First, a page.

The plaintiffs say they were being paid a base wage of $2.33 an hour, which is fine, so long as they earned sufficient tips to meet minimum wage requirements. If they did not, the employer is supposed to make up the difference.
But these waiters say they were forced to cover the tab when customers walked out or when food or drink was returned to the kitchen. As we covered the other day, federal law allows for these deductions, but only to the point to where the employee’s pay is still at least minimum wage of $7.25/hour. Tips are the property of the employee (or employees, if they are pooled) and do not count toward that threshold. So since the employees in this case all earned base pay that is less than minimum wage, they can not be docked for walk-outs.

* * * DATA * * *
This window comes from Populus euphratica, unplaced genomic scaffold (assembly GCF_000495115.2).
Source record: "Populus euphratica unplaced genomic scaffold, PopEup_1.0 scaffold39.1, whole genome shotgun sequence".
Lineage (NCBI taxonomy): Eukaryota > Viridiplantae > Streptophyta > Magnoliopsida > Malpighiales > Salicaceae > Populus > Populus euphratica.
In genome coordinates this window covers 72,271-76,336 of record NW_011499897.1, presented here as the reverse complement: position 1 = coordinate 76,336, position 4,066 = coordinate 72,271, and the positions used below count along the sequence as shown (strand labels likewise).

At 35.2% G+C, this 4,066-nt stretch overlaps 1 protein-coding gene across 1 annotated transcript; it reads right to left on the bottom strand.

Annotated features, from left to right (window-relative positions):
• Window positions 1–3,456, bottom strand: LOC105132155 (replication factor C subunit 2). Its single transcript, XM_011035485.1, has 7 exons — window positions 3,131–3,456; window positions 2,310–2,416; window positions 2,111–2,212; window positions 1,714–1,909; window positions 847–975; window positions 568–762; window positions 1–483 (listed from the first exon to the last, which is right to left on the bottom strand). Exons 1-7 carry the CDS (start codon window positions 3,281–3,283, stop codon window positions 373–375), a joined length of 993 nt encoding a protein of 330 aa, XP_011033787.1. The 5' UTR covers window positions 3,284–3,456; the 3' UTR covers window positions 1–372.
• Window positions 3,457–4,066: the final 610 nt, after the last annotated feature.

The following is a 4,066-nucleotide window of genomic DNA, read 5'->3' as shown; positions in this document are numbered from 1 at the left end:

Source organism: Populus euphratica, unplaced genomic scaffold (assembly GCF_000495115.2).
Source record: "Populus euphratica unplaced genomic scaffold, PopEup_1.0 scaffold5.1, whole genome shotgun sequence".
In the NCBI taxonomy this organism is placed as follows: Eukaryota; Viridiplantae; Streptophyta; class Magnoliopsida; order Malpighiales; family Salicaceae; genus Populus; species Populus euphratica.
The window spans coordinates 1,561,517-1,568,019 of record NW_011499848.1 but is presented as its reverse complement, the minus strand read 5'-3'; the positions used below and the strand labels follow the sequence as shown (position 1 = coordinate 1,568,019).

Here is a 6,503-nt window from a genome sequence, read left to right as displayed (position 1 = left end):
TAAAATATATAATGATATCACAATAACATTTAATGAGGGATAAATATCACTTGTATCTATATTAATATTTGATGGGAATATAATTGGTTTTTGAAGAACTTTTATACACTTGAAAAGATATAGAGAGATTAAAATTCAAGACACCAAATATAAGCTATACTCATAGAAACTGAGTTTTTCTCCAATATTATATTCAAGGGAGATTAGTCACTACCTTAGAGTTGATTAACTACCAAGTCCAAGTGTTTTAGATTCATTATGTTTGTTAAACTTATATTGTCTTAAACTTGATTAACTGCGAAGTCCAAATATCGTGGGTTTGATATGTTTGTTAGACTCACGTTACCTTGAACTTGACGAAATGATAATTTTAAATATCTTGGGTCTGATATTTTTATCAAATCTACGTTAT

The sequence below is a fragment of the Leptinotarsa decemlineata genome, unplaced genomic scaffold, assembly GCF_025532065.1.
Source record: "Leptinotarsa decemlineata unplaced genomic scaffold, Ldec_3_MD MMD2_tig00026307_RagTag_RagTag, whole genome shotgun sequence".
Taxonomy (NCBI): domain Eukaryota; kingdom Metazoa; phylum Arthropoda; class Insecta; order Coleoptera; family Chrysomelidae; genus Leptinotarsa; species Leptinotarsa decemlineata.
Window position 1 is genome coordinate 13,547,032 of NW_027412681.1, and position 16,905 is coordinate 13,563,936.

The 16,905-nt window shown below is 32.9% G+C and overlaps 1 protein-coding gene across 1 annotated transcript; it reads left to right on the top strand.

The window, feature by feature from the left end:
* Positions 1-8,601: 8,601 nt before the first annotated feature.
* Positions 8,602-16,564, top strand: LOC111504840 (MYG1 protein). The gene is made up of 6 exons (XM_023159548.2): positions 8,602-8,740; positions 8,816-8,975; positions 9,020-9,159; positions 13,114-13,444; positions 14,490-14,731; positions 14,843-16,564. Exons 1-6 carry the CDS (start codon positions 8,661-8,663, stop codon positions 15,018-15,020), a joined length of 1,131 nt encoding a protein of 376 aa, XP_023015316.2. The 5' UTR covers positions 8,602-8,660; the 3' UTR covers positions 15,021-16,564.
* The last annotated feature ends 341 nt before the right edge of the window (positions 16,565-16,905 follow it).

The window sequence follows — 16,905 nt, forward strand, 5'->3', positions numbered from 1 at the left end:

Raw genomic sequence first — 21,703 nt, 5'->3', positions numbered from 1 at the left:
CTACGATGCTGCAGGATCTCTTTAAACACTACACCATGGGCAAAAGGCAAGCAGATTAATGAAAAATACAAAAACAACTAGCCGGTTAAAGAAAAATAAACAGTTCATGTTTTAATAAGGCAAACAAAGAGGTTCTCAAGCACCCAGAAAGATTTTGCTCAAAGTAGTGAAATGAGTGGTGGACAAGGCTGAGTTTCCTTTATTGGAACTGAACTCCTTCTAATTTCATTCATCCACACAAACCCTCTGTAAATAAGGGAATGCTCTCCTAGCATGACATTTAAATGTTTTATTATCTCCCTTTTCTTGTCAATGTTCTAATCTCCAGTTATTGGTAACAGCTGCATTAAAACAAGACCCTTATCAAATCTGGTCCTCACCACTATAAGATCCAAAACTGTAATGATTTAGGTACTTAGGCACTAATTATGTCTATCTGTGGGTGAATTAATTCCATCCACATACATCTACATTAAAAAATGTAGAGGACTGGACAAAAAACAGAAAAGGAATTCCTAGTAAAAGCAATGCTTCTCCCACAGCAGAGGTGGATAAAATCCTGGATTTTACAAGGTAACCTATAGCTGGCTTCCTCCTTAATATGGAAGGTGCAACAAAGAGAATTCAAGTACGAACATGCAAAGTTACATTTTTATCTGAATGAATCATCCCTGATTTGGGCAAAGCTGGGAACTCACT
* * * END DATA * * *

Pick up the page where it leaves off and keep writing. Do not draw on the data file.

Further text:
The lawsuit alleges further misdeeds by the restaurant, like refusing to start counting an employee’s hours until the first customer of the shift had been seated, even in cases where the staff was required to come in early to set tables.
Plaintiffs also claim that the restaurant’s managers were inappropriately helping themselves to pooled tips.
The suit seeks reimbursement of unpaid wages, which could be doubled by the court if the plaintiffs win, and legal fees.